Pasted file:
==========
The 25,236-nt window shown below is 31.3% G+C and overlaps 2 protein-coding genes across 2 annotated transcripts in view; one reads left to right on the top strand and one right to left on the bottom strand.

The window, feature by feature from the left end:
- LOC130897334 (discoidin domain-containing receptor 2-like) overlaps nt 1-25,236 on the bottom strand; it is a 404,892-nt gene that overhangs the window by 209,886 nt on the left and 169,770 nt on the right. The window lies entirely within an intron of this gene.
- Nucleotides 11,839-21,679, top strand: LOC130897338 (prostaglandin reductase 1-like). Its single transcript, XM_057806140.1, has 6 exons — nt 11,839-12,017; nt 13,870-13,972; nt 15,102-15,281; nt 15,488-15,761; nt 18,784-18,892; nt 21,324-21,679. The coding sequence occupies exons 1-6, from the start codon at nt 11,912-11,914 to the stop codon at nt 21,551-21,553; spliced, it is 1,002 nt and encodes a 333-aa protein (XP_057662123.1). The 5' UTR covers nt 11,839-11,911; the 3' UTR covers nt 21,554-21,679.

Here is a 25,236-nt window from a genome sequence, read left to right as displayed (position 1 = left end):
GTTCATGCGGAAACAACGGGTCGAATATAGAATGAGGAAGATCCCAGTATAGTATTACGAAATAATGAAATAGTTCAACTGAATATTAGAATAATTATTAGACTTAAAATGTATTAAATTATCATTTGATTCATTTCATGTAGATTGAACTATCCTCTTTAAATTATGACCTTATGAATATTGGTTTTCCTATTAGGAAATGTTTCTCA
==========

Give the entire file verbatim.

The 25,236-nt window shown below is 31.3% G+C and overlaps 2 protein-coding genes across 2 annotated transcripts in view; one reads left to right on the top strand and one right to left on the bottom strand.

The window, feature by feature from the left end:
- LOC130897334 (discoidin domain-containing receptor 2-like) overlaps nt 1-25,236 on the bottom strand; it is a 404,892-nt gene that overhangs the window by 209,886 nt on the left and 169,770 nt on the right. The window lies entirely within an intron of this gene.
- Nucleotides 11,839-21,679, top strand: LOC130897338 (prostaglandin reductase 1-like). Its single transcript, XM_057806140.1, has 6 exons — nt 11,839-12,017; nt 13,870-13,972; nt 15,102-15,281; nt 15,488-15,761; nt 18,784-18,892; nt 21,324-21,679. The coding sequence occupies exons 1-6, from the start codon at nt 11,912-11,914 to the stop codon at nt 21,551-21,553; spliced, it is 1,002 nt and encodes a 333-aa protein (XP_057662123.1). The 5' UTR covers nt 11,839-11,911; the 3' UTR covers nt 21,554-21,679.

Here is a 25,236-nt window from a genome sequence, read left to right as displayed (position 1 = left end):
GTTCATGCGGAAACAACGGGTCGAATATAGAATGAGGAAGATCCCAGTATAGTATTACGAAATAATGAAATAGTTCAACTGAATATTAGAATAATTATTAGACTTAAAATGTATTAAATTATCATTTGATTCATTTCATGTAGATTGAACTATCCTCTTTAAATTATGACCTTATGAATATTGGTTTTCCTATTAGGAAATGTTTCTCA